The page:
Significant collateral hazards can result if NBC production and storage facilities are attacked with conventional weapons. The spillover effects produced by the NBC targets can be much more dangerous than those induced by the conventional weapons involved in such an attack.

In some cases, it may be possible to ameliorate (but not completely eliminate) such risks by dispersing NBC weapons and delivery systems. This can result in NBC weapon security risks, particularly in regimes in which leaders exercise power based on domination, not shared values and trust.

NBC weapons use can involve significant risks to a proliferant’s own forces and population. For example, dispersal of some NBC hazards depends partly on meteorological conditions that can vary unpredictably over time, and partly on other conditions that cannot be controlled.

Notwithstanding the significant risks associated with possession or use of NBC weapons, situations may occur during a regional contingency in which a proliferant considers using such weapons against U.S., allied, or coalition forces and facilities.

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Novel Threats

Biological weapons have the greatest potential for lethality of any weapon. Biological weapons are accessible to all countries; there are few barriers to developing such weapons with a modest level of effort. The current level of sophistication for many biological agents is low, but there is enormous potential—based on advances in modern molecular biology, fermentation, and drug delivery technology—for making more sophisticated weapons. While there remains a tendency to say biological weapons are too hard to deal with, a vigorous and productive defensive program is possible and will do much to mitigate the risk to the United States and its allies.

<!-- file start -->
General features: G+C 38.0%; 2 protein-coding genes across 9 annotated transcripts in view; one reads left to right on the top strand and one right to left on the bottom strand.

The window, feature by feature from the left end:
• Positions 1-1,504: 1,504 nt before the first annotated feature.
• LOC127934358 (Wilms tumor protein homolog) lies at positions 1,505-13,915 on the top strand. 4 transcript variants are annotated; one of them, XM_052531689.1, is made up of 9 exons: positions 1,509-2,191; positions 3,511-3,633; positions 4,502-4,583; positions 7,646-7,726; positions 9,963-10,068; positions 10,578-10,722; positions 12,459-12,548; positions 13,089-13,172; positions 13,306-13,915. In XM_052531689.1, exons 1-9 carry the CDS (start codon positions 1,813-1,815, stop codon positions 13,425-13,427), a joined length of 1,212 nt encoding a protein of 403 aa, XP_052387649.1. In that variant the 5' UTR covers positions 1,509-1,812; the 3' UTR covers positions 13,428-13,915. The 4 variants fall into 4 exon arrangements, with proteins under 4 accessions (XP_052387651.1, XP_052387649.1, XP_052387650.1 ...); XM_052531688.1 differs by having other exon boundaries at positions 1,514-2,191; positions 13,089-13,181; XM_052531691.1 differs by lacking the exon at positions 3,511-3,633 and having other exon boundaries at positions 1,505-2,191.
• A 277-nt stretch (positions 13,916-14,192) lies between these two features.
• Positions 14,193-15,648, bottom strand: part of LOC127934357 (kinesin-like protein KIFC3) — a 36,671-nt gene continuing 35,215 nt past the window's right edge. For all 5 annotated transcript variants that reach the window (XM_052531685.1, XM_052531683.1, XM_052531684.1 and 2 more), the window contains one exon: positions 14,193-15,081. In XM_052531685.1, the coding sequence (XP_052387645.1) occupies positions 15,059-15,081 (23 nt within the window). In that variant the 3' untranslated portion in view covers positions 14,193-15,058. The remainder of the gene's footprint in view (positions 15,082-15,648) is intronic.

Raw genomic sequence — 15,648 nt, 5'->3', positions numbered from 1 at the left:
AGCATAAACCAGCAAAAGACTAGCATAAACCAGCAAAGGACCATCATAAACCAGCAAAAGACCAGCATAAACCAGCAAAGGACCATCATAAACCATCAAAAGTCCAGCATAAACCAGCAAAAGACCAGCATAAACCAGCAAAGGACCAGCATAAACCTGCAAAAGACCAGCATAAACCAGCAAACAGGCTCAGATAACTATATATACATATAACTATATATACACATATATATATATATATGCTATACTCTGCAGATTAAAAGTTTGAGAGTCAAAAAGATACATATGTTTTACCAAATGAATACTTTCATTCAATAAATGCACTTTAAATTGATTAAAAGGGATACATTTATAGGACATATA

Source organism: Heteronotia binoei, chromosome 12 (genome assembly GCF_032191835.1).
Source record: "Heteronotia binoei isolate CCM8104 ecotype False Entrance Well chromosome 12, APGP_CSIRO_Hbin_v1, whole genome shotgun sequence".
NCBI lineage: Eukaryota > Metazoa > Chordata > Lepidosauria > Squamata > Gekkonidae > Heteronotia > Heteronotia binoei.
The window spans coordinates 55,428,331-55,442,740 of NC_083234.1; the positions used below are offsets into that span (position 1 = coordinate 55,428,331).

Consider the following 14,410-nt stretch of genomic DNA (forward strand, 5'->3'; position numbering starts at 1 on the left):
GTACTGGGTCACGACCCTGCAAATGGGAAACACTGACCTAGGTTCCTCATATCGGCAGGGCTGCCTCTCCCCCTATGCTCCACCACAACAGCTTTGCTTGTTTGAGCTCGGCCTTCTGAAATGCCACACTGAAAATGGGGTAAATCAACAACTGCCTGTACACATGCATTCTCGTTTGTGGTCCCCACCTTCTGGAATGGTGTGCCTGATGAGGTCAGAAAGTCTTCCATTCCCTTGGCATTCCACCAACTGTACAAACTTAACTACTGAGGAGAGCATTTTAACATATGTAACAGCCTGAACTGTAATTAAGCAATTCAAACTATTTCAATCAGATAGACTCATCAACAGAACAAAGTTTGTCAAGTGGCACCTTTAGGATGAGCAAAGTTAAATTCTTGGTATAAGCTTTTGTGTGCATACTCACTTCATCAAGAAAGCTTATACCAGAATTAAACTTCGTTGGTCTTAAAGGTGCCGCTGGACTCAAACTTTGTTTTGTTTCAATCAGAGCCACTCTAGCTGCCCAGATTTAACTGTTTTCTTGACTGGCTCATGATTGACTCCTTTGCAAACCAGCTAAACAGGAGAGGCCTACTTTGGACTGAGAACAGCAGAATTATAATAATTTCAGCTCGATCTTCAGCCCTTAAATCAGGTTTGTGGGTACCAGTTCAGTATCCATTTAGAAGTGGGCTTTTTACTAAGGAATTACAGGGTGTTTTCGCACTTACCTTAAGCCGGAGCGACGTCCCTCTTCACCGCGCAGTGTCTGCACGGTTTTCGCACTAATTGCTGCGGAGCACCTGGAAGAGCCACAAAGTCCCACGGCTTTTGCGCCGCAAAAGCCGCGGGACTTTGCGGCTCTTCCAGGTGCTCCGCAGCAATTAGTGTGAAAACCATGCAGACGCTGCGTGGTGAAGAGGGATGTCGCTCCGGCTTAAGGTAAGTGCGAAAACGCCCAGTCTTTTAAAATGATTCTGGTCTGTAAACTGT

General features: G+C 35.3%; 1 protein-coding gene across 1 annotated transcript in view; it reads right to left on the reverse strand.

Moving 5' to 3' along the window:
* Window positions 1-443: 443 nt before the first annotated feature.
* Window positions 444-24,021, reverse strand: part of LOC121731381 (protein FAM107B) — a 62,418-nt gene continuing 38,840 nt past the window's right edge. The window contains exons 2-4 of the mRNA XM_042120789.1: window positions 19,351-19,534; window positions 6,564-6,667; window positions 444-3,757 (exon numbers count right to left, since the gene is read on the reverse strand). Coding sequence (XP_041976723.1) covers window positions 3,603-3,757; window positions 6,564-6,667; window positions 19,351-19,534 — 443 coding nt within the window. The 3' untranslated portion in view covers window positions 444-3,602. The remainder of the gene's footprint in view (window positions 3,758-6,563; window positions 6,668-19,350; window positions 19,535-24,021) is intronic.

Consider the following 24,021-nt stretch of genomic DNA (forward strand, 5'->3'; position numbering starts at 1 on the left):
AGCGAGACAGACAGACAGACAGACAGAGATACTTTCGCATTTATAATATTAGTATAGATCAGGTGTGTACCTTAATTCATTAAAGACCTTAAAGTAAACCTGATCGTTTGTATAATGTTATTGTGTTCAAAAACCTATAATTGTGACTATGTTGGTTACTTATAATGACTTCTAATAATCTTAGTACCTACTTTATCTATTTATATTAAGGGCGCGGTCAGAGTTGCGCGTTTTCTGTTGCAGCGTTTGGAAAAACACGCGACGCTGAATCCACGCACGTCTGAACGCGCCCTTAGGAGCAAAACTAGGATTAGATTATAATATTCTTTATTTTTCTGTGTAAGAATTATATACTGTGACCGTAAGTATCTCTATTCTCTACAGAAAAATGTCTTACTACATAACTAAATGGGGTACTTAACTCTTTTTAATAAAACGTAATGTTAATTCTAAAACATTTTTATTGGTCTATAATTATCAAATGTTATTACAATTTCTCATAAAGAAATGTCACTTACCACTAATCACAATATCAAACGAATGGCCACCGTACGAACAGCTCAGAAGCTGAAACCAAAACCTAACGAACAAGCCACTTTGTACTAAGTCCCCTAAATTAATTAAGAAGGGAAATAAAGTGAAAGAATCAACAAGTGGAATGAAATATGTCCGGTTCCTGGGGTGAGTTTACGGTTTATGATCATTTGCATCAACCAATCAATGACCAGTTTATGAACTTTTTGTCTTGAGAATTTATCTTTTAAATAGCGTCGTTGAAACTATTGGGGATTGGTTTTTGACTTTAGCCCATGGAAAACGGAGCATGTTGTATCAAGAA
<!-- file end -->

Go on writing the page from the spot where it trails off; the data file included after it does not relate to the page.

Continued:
Advances in biotechnology and genetic engineering may facilitate the development of potentially new and more deadly biological warfare agents. The ability to modify microbial agents at a molecular level has existed since the 1960s, when revolutionary new genetic engineering techniques were introduced, but the enterprise tended to be slow and unpredictable. With today’s more powerful techniques, infectious organisms can be modified to bring about disease in different ways. Many bioengineering companies (both U.S. and foreign) now sell all-in-one kits to enable even high school-level students to perform recombinant DNA experiments. The availability of free on-line gene sequence databases and analytic software over the Internet further simplifies and disseminates this capability. It is now possible to transform relatively benign organisms to cause harmful effects. Genetic engineering gives biological warfare developers powerful tools with which to pursue agents that defeat the protective and treatment protocols of the prospective adversary. Genetically engineered micro-organisms also raise the technological hurdle that must be overcome to provide for effective detection, identification, and early warning of biological warfare attacks.

The future likelihood of infectious agents being created for biological warfare purposes will be influenced by several technological trends, of which four of the most significant are:

Genetically engineered vectors in the form of modified infectious organisms will be increasingly employed as tools in medicine and the techniques will become more widely available.

Strides will be made in the understanding of infectious disease mechanisms and in microbial genetics that are responsible for disease processes.

An increased understanding of the human immune system function and disease mechanisms will shed light on the circumstances that cause individual susceptibility to infectious disease.

Vaccines and antidotes will be improved over the long term, perhaps to the point where classic biological warfare agents will offer less utility as a means of causing casualties.